LEGATION OF FRANCE TO THE UNITED STATES,
Washington, March 11, 1862.
Honorable WILLIAM H. SEWARD, &C.
SIR: In conformity witth what was agreed upon between us at our last conversation of the affair of M. de Bebian I have the honor to communicate to you six numbered papers, which have bee addressed to me by this Frenchman as well as the lette----,* begging you will please return them to me after you shall have so used them as you shall deem proper.
I size this occasion to repeat to you, sir, the assurance of my high consideration.
DEPARTMENT OF STATE Washington, March 14, 1862.
M. HENRI MERCIER, &C.
SIR: I have the honor to acknowledge the receipt of your note of the 11th instatn with the six papers and the letter therein referrd to in relation to the case of M. de Bebian which accompanied it.
Be pleased, sir, to accept the assurance of my high consideration.
WILLIAM H. SEWARD.
DEPARTMENT OF STATE, Washington, March 25, 1862.
M. HENRY MERCIER, &C.
SIR: I have already explained to you that the accidental displacement of certain documents rendered it necesssary to defer my reply to your note of the 19th of January last concerning the case of Louis de Bebian.
You are but too well aware, sir, that a party of seditous persons early in the last year organized an insurrection and attempted by civil war to set up a revolutionary government under the name of the Confecerate States of America upon the rins of the constitutional government of the United States of America. You are also well aware that as early as last April this revolutionary movemnt was accepted by the political body of North Carolina with all its authorities and that the city of Wilmington went under the sway of that pretended government.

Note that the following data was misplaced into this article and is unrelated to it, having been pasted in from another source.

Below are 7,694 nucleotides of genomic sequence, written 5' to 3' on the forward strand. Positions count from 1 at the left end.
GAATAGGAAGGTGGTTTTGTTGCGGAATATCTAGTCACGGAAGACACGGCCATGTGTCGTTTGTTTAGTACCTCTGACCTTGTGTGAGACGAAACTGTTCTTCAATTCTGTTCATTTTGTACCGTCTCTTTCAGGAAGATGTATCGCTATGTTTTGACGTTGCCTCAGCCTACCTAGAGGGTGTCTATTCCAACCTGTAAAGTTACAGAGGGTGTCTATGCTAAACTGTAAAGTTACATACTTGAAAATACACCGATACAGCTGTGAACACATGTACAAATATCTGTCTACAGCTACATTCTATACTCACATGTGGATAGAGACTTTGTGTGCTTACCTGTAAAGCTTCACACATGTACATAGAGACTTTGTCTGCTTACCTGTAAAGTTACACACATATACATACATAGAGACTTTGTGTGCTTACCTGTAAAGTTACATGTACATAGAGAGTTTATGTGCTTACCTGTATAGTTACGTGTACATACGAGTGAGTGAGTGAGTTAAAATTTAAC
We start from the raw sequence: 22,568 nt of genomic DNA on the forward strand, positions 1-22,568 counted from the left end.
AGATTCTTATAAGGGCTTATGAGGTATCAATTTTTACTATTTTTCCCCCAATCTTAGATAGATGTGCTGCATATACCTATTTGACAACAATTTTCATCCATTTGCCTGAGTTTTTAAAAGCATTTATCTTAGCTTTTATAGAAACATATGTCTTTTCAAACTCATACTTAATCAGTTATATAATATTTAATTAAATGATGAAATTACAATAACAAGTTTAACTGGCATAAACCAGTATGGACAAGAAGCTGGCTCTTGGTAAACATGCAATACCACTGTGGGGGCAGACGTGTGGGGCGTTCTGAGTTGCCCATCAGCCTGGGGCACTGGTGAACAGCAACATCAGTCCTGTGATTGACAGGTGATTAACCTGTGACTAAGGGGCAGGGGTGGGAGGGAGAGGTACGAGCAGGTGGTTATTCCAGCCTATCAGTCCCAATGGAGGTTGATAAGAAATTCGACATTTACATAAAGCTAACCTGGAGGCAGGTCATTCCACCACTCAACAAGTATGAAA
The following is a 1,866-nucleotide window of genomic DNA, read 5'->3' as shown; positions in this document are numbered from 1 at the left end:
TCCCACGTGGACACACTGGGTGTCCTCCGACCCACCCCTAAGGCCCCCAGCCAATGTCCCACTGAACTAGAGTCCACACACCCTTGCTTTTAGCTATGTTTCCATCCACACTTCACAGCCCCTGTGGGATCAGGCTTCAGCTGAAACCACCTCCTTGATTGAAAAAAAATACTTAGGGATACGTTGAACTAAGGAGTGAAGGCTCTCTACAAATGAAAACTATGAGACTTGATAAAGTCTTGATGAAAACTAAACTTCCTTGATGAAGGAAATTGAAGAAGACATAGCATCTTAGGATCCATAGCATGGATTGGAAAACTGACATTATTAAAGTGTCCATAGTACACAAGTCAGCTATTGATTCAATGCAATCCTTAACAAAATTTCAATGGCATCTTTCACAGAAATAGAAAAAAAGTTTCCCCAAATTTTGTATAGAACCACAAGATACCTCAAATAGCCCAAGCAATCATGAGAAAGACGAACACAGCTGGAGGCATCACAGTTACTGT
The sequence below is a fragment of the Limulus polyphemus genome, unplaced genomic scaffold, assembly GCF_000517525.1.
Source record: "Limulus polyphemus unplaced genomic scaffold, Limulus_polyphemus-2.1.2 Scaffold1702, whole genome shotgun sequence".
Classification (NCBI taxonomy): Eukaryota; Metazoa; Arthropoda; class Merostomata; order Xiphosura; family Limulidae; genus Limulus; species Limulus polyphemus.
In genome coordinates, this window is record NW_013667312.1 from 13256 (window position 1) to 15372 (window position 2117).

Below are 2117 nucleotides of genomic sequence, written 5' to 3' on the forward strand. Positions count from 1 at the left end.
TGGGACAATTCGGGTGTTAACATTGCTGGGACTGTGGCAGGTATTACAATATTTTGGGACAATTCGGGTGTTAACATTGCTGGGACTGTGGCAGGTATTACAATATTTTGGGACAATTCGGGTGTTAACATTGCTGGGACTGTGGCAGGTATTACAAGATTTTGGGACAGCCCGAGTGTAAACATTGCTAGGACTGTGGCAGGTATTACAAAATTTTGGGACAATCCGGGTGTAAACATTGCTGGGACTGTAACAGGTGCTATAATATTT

You hardly need to be reminded that as early as the month of March last the insurgents laid siege around this capital which siege has only been fully raised within the past month; nor are you a stanger to the fact that agents of the revolutianary authorities have for more than a year been engaged in different parts of the United States endeavoring to extend the insurrection while others being political agents were abroad, some seeking direct intervantion by the European states to subert the American Union, and still others who were commercial agents were engaged in those states in obtaining shimunition, military stores and supplies for the revolutionary army.
I beg also to recall to your recollection the fact that so early as the 27th of April the President upon the grounds of that insurrection proclaimed and set on foot a blockade of all the ports in the then insurrectionary district including the dprot of Wilmington, in the State of North Carolina, and that this blockade was actually established at that port on the 24th day of July last.